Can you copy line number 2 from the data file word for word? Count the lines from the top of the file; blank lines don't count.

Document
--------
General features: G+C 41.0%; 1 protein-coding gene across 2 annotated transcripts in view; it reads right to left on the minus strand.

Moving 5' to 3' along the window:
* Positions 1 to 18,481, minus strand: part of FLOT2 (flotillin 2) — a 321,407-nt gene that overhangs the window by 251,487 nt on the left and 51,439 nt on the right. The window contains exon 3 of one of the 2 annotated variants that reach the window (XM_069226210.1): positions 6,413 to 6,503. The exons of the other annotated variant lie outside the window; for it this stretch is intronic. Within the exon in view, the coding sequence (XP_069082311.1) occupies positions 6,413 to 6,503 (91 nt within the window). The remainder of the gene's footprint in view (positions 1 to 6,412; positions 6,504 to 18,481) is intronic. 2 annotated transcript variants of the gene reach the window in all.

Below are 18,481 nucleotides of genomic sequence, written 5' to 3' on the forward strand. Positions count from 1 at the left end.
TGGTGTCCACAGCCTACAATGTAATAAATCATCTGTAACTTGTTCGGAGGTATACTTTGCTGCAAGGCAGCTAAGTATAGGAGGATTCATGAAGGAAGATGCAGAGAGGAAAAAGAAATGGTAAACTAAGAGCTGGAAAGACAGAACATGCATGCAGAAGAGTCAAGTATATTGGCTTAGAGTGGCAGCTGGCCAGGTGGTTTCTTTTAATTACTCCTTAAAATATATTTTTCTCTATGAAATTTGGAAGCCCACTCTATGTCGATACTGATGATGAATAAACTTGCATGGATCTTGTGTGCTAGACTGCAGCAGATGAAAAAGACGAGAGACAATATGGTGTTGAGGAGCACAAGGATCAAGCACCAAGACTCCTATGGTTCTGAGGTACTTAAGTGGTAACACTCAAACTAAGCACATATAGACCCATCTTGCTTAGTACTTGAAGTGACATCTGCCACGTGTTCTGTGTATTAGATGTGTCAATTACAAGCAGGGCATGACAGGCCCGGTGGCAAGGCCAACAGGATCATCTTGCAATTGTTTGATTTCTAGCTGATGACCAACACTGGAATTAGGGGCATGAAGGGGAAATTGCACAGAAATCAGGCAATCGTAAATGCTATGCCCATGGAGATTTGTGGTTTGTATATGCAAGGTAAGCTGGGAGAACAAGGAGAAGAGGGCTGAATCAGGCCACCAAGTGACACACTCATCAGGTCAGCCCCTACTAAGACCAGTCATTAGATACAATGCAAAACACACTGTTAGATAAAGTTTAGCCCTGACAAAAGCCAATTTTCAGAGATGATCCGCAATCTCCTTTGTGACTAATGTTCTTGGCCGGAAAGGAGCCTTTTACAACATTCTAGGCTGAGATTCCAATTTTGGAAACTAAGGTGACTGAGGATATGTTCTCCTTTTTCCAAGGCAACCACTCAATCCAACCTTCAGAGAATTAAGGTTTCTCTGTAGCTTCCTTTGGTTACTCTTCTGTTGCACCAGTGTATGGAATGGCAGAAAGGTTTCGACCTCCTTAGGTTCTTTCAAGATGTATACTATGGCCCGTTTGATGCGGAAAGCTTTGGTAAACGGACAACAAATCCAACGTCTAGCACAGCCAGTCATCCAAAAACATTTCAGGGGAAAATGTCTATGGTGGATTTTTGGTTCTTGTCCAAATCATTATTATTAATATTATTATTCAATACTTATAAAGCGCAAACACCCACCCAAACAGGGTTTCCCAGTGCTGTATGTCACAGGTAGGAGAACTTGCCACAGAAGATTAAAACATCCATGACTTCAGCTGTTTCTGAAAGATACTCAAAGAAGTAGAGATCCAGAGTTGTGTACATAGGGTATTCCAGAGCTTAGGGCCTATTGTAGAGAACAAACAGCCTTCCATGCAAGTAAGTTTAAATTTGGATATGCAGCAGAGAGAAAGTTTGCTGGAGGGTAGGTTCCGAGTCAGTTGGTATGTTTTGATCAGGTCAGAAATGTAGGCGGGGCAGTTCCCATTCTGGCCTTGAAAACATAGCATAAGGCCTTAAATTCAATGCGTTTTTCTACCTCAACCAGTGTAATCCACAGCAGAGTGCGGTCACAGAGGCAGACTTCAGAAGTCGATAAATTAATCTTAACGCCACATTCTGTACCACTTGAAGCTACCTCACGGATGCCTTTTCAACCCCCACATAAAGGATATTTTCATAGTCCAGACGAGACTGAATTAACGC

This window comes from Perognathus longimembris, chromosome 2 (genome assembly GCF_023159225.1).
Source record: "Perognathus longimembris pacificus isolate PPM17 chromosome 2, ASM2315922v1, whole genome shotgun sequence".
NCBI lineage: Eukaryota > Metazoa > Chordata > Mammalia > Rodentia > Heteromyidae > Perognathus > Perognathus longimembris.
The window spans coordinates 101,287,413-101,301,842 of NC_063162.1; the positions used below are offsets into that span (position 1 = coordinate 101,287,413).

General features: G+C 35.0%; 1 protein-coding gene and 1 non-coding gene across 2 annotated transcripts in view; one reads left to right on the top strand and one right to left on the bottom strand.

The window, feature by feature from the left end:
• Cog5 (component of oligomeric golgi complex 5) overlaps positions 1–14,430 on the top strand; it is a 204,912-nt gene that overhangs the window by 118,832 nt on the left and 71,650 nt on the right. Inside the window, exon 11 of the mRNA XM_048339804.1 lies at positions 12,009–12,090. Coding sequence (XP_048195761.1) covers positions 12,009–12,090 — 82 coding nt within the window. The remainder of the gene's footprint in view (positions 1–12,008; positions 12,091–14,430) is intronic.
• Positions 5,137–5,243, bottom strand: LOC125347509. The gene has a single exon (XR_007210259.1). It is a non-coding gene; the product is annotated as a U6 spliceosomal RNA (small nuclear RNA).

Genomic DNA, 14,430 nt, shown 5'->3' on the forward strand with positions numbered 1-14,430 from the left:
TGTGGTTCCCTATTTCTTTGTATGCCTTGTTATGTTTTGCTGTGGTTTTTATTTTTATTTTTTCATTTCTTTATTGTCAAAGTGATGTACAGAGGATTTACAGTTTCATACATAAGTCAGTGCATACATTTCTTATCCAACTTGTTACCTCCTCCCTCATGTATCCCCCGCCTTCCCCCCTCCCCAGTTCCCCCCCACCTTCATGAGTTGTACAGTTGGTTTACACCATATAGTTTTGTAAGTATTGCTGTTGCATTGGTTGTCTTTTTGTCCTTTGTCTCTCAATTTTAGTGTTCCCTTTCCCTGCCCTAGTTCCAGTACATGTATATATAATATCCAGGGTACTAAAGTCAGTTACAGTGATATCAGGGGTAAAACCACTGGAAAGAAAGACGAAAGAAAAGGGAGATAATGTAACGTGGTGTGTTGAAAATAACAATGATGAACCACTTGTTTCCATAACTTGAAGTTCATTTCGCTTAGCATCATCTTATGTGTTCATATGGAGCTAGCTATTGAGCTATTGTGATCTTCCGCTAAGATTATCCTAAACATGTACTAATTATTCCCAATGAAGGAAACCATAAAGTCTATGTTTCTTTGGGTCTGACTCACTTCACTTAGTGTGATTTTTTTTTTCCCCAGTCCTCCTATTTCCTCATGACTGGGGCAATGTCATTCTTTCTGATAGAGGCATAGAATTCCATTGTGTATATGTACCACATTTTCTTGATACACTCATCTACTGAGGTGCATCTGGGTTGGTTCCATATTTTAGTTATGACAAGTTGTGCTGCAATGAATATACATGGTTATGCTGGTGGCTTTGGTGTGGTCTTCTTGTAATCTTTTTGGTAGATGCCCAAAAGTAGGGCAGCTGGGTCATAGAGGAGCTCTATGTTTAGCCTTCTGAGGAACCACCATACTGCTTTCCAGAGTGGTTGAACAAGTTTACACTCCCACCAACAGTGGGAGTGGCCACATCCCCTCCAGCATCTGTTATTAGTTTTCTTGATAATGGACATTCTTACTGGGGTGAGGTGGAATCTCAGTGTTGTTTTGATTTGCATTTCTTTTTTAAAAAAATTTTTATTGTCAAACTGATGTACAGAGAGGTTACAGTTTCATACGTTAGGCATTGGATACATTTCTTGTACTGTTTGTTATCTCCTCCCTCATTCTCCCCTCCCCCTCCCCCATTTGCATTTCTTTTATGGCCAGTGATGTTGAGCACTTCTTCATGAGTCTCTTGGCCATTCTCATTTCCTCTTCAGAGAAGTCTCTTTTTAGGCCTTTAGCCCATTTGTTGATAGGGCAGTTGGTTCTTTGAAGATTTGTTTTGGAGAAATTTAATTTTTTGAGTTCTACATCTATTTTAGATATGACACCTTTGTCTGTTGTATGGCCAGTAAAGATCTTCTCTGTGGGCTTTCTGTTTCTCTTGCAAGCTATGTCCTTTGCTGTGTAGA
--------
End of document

Moving 5' to 3' along the window: